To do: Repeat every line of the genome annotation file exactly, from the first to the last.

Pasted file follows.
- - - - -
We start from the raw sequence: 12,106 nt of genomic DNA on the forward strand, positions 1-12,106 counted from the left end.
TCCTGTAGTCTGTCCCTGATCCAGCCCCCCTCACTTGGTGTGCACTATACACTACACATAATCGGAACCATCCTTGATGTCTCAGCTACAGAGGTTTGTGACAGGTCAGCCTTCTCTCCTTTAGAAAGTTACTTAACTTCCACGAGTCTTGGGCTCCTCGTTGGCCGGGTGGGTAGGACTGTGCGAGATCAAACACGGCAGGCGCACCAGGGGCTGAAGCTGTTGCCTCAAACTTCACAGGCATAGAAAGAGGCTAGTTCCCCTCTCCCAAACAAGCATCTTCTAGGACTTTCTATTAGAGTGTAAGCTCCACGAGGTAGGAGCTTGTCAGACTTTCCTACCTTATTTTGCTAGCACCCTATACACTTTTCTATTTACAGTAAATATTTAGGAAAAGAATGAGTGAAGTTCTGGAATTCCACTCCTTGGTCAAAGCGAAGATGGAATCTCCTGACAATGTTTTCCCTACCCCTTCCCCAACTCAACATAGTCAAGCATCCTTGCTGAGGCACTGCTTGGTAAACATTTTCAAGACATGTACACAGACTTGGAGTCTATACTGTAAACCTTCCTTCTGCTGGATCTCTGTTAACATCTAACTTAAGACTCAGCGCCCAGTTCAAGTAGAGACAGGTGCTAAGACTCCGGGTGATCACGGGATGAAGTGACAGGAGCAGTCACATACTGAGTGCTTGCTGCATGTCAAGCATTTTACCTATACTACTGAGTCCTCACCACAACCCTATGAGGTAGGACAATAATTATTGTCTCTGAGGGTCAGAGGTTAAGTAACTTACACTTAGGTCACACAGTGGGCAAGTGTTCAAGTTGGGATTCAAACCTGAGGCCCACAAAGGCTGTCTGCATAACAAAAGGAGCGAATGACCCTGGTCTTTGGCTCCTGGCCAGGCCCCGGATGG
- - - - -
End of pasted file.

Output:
We start from the raw sequence: 12,106 nt of genomic DNA on the forward strand, positions 1-12,106 counted from the left end.
TCCTGTAGTCTGTCCCTGATCCAGCCCCCCTCACTTGGTGTGCACTATACACTACACATAATCGGAACCATCCTTGATGTCTCAGCTACAGAGGTTTGTGACAGGTCAGCCTTCTCTCCTTTAGAAAGTTACTTAACTTCCACGAGTCTTGGGCTCCTCGTTGGCCGGGTGGGTAGGACTGTGCGAGATCAAACACGGCAGGCGCACCAGGGGCTGAAGCTGTTGCCTCAAACTTCACAGGCATAGAAAGAGGCTAGTTCCCCTCTCCCAAACAAGCATCTTCTAGGACTTTCTATTAGAGTGTAAGCTCCACGAGGTAGGAGCTTGTCAGACTTTCCTACCTTATTTTGCTAGCACCCTATACACTTTTCTATTTACAGTAAATATTTAGGAAAAGAATGAGTGAAGTTCTGGAATTCCACTCCTTGGTCAAAGCGAAGATGGAATCTCCTGACAATGTTTTCCCTACCCCTTCCCCAACTCAACATAGTCAAGCATCCTTGCTGAGGCACTGCTTGGTAAACATTTTCAAGACATGTACACAGACTTGGAGTCTATACTGTAAACCTTCCTTCTGCTGGATCTCTGTTAACATCTAACTTAAGACTCAGCGCCCAGTTCAAGTAGAGACAGGTGCTAAGACTCCGGGTGATCACGGGATGAAGTGACAGGAGCAGTCACATACTGAGTGCTTGCTGCATGTCAAGCATTTTACCTATACTACTGAGTCCTCACCACAACCCTATGAGGTAGGACAATAATTATTGTCTCTGAGGGTCAGAGGTTAAGTAACTTACACTTAGGTCACACAGTGGGCAAGTGTTCAAGTTGGGATTCAAACCTGAGGCCCACAAAGGCTGTCTGCATAACAAAAGGAGCGAATGACCCTGGTCTTTGGCTCCTGGCCAGGCCCCGGATGG